As we were working on introducing ourselves he asked me what my job was. Obviously he didn't understand when I explained that I was a missionary. It took about the last 10 minutes of class for me to figure out the word for Jesus Christ. And then he taught me how to say it and showed me how to write it. After the class, his friend, the fluent English speaker, and I had a really fun conversation about how amazing it was that I had purchased an English-Chinese dictionary literally 5 minutes before meeting for English Class. Then he bought it and they took pictures of me giving it to him. Fun stuff. They said they'd be here this week too!

Spiritual thought for the day comes from an experience that I shared with y'all in August or so. We shared essentially this very same lesson with a family while on exchange with Elder Lyman, one of the APs (assistant to the Mission President).

The trip from Baku to our house takes about an hour and fifteen minutes to bike (approx 18 kilometers). The beaten stretch of highway between Ta Khmau and Baku is over traveled, has no lines or speed limits and is full of pot holes. The trip is dark and the large trucks are intimidating. Sometimes it's nice to see a car coming because the headlights illuminate our path but as the car comes closer we are blinded and when it passes we are plunged back into darkness.

Saturday night we left Baku after a very fun activity. Our warm hearts quickly cooled as we set out on our long journey back. For the first 5 minutes or so the traffic was normal, which is not a good thing. Riding on that road is scary! However, after a few minutes a very interesting thing happened. A very large, very slow moving semi-truck pulled up behind us and began to follow us. At first I tried to pull off to the side to let him pass but it soon became clear that if anything, he was actually moving slower than us and simultaneously acting as a fantastic flashlight. The road in front of us was bright and the pot hole strewn highway was suddenly very easy to navigate. Even more, oncoming traffic that would usually come to the middle of the road (and uncomfortably close) to avoid the patchy edges of the road stayed far from us, intimidated by the 20 ton truck behind us. The truck traveled with us for over 30 minutes before passing us and moving on.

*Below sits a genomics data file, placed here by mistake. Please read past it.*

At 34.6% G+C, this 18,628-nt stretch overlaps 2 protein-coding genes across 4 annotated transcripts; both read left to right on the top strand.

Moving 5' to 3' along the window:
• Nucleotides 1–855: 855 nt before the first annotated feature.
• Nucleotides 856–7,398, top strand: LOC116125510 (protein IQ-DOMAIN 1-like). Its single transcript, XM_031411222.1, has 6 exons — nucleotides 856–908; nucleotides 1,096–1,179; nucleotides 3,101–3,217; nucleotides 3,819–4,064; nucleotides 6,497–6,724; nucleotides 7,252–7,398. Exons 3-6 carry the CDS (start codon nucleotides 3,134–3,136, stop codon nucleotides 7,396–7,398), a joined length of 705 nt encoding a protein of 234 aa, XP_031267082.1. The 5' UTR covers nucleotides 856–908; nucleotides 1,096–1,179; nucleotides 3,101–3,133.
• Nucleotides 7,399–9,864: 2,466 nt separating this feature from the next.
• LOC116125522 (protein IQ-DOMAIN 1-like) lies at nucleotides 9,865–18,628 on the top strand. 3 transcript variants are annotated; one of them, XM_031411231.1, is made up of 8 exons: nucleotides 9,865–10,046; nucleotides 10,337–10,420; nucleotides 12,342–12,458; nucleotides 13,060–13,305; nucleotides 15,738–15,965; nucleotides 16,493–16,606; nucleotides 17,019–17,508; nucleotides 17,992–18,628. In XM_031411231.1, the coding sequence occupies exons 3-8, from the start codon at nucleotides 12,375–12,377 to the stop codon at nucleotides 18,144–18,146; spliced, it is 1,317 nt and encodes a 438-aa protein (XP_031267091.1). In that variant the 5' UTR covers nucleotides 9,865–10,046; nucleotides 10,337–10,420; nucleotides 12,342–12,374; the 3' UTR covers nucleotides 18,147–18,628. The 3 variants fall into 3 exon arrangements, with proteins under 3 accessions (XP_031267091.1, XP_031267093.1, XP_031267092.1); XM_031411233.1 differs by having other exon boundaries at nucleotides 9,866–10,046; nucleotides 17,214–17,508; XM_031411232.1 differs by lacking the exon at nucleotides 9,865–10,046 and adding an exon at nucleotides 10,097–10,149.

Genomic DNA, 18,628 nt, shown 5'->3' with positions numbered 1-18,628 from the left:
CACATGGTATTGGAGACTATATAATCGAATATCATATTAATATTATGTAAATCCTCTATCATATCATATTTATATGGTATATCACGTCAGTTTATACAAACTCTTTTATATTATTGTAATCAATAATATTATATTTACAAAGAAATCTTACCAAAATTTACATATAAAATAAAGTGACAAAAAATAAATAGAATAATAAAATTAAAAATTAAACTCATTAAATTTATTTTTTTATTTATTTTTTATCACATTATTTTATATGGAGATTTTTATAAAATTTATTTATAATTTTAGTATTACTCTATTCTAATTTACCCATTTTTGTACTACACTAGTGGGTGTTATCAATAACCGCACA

I had a lot of time to think about this (there just isn't much to do when you're riding your bike for hours on end) and my thoughts kept turning to our life on Earth. Life is a long, dark, harrowing journey, full of pot holes and oncoming traffic. When we travel down this road alone, it is difficult and even dangerous. However, we have been promised that when we follow the example of Jesus Christ, we will be blessed with His Spirit, who will guide us. The Spirit is the third member of the godhead, whose purpose is to ''testify of [Christ]'' (John 15:26), ''teach'' us and ''bring all things to [our] remembrance'' (John 14:26), and ''guide [us] into all truth''.

At the end of my explanation and Elder Duffy's thoughts Elder Lyman said two things that I thought were really deep. First, he pointed out that all the trials were still there. God's guidance doesn't erase trials, it just makes them easier to beat. He also said that if our eyes are closed (meaning we ignored promptings from the Spirit) it doesn't matter how bright the road is, we will still fall into the pot holes. We ended the lesson by telling them that there were three things you needeed to do to have true guidance from the spirit. You have to be worthy, you should ask, and you have to follow. Keep it in mind! Love y'all.   Elder Vore

Feb 9, 2014 You Put the Lime in the Coconut and You Shake it All Up!

I'm actually not familiar with this song at all. I have vague Elementary School memories of singing it but nothing concrete, anyway... Coconuts are super available around here. Khmers are more interested in the milk than the meat (silly foreigners) and serving guests with coconuts is a fairly common occurrence especially in the provinces. Also, you can buy them anywhere. People drag carts around and sell coconuts for 2500 riel which is about 60 cents, or they are sold at markets and pretty much anywhere.

The other day just as we were finishing our studies and getting ready to go out and teach, we heard the Vietnamese Elders (they teach in Vietnamese instead of Khmer) singing downstairs. When we came downstairs they had coconuts for us. They also happened to have limes on hand and they literally ''put the lime in the coconut and shook it all up. Pretty good actually. I liked it better than normal coconut milk.

Our new area is going pretty well. We have some days that are extremely busy mixed in with the regularly scheduled days. For example. Last Saturday we taught people at 10, 10:45, 12, 1:15, 2 and 3 before one of our lessons fell through and we had a chance to eat lunch (dinner?) around 4. Tuk La'ak is pretty much right in the middle of the city and we have a whole bunch of colleges around here which means people who want to learn English and are generally curious about Christianity.
Had a funny conversation with the husband of a member the other night. He told me that he wanted to learn more about Christ simply for the sake of learning. I suggested that just having knowledge didn't do you a whole lot of good unless you acted on it. He disagreed and we talked about learning and college and stuff for a few minutes before I posed the following examples to him.

-Imagine that you ordered your favorite food from a restaurant and they brought it out in front of you. You could smell that it was delicious but you didn't actually eat it. In that way you got some benefit out of it but it wasn't really what you could have had.